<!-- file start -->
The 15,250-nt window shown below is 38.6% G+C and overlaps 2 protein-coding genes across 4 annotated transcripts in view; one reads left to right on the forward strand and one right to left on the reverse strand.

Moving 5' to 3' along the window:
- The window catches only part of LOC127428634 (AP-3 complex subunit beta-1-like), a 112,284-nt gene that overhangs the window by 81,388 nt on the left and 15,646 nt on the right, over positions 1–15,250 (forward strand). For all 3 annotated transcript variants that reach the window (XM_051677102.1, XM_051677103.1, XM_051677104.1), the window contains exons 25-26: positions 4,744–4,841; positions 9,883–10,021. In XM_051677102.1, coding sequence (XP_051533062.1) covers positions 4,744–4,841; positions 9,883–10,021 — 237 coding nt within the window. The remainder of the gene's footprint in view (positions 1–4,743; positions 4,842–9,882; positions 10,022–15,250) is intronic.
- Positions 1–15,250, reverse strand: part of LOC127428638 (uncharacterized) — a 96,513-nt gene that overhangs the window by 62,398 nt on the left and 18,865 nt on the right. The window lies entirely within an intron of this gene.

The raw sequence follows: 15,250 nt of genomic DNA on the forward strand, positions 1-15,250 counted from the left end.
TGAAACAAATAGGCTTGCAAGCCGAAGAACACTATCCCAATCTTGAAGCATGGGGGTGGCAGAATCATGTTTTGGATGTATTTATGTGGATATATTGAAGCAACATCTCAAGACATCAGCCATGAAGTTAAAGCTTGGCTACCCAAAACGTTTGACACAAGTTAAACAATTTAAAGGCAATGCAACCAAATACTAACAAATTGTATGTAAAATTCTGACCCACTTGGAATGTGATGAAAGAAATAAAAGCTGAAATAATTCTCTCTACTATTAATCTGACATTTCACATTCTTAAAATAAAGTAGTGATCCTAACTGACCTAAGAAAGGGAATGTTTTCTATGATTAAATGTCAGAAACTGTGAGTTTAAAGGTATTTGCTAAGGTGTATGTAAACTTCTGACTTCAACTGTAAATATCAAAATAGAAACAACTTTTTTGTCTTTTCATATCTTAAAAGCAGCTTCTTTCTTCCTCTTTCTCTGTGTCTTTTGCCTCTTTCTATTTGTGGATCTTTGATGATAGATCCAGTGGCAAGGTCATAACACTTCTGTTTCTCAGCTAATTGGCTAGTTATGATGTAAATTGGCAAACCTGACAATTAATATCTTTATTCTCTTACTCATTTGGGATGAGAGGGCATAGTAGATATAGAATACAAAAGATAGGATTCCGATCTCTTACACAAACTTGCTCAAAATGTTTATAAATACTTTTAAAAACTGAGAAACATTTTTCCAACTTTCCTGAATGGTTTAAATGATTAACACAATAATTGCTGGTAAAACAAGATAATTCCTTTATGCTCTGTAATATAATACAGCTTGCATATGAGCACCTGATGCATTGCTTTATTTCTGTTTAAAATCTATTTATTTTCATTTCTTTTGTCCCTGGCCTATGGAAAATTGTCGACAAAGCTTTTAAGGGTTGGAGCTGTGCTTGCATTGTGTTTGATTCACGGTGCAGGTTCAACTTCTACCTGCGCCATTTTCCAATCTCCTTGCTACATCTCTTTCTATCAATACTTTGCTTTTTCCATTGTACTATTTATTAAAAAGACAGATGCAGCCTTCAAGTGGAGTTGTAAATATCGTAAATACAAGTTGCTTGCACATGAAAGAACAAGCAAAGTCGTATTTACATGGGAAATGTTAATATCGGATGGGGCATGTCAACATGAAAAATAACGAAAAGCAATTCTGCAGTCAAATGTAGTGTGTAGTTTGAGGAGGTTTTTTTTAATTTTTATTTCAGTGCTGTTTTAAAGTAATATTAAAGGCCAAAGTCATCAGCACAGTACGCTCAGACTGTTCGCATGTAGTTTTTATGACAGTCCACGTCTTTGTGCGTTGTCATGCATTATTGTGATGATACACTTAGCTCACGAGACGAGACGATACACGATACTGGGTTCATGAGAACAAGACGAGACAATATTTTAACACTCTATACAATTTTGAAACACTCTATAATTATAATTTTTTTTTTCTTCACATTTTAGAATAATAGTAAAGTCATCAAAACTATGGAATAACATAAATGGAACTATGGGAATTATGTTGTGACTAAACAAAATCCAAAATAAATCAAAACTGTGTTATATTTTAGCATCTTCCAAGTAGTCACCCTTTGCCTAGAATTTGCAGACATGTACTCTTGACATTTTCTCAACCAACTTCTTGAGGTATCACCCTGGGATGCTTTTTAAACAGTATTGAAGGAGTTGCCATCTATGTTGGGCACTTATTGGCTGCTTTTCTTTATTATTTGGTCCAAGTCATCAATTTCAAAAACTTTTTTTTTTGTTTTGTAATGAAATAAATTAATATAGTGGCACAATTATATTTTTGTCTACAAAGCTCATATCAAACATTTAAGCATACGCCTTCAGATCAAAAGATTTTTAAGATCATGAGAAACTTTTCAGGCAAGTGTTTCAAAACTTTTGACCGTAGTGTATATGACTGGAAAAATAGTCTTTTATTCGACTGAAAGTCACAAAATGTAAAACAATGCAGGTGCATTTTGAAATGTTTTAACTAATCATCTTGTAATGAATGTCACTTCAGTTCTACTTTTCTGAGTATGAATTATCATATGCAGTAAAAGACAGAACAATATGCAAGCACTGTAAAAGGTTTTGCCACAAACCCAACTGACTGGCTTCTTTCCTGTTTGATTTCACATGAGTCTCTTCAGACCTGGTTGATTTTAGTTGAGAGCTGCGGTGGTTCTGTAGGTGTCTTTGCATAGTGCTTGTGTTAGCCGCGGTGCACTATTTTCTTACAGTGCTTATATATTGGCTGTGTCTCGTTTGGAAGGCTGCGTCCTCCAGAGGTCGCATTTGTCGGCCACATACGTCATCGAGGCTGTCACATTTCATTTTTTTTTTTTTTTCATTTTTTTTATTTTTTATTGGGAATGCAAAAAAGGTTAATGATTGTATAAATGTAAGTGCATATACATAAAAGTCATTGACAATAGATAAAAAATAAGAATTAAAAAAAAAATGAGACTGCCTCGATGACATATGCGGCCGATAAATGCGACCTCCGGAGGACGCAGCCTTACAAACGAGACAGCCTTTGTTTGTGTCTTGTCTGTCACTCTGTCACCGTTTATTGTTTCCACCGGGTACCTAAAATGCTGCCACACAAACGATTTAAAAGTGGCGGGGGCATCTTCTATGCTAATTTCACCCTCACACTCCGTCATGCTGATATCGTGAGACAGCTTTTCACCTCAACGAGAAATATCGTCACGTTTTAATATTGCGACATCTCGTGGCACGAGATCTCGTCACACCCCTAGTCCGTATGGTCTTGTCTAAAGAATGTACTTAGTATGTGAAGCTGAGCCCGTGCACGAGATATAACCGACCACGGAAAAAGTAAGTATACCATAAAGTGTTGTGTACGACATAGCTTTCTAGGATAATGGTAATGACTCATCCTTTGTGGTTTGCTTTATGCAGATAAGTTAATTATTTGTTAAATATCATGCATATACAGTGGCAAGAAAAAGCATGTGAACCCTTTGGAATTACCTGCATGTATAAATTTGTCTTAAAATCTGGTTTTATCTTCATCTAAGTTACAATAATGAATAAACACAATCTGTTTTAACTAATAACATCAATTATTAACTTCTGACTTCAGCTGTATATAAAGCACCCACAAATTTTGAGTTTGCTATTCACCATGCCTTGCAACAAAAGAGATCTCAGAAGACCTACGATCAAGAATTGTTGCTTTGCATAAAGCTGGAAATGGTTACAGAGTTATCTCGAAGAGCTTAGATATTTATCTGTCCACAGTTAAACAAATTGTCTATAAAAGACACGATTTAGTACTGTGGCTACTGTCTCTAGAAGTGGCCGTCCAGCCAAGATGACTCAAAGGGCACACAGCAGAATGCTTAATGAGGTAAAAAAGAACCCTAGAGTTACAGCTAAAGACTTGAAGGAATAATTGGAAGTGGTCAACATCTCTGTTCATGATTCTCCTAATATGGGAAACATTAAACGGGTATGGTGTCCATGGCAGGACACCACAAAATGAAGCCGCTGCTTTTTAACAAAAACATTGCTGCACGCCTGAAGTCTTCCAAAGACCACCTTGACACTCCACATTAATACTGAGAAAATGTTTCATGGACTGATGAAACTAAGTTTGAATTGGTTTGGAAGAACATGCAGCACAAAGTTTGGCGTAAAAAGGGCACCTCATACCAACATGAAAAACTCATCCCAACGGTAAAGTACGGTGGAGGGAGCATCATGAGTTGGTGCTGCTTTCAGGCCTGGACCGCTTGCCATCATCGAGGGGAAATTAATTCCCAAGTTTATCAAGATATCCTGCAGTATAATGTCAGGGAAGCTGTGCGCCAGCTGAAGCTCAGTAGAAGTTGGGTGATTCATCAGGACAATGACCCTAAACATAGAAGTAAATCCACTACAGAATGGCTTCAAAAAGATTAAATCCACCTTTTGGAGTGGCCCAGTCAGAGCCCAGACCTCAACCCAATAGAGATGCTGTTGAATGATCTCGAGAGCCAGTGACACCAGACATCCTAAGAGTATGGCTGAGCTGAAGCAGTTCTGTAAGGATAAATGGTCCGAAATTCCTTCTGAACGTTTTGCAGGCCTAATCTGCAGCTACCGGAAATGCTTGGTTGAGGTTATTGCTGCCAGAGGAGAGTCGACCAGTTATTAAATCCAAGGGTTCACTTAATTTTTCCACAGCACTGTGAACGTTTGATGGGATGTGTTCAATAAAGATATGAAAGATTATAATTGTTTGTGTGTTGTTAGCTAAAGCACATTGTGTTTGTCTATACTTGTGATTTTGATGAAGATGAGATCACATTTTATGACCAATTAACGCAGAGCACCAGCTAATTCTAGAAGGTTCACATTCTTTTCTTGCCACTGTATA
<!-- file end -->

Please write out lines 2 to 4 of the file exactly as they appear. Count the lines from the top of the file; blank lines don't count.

Moving 5' to 3' along the window:
- The window catches only part of LOC127428634 (AP-3 complex subunit beta-1-like), a 112,284-nt gene that overhangs the window by 81,388 nt on the left and 15,646 nt on the right, over positions 1–15,250 (forward strand). For all 3 annotated transcript variants that reach the window (XM_051677102.1, XM_051677103.1, XM_051677104.1), the window contains exons 25-26: positions 4,744–4,841; positions 9,883–10,021. In XM_051677102.1, coding sequence (XP_051533062.1) covers positions 4,744–4,841; positions 9,883–10,021 — 237 coding nt within the window. The remainder of the gene's footprint in view (positions 1–4,743; positions 4,842–9,882; positions 10,022–15,250) is intronic.
- Positions 1–15,250, reverse strand: part of LOC127428638 (uncharacterized) — a 96,513-nt gene that overhangs the window by 62,398 nt on the left and 18,865 nt on the right. The window lies entirely within an intron of this gene.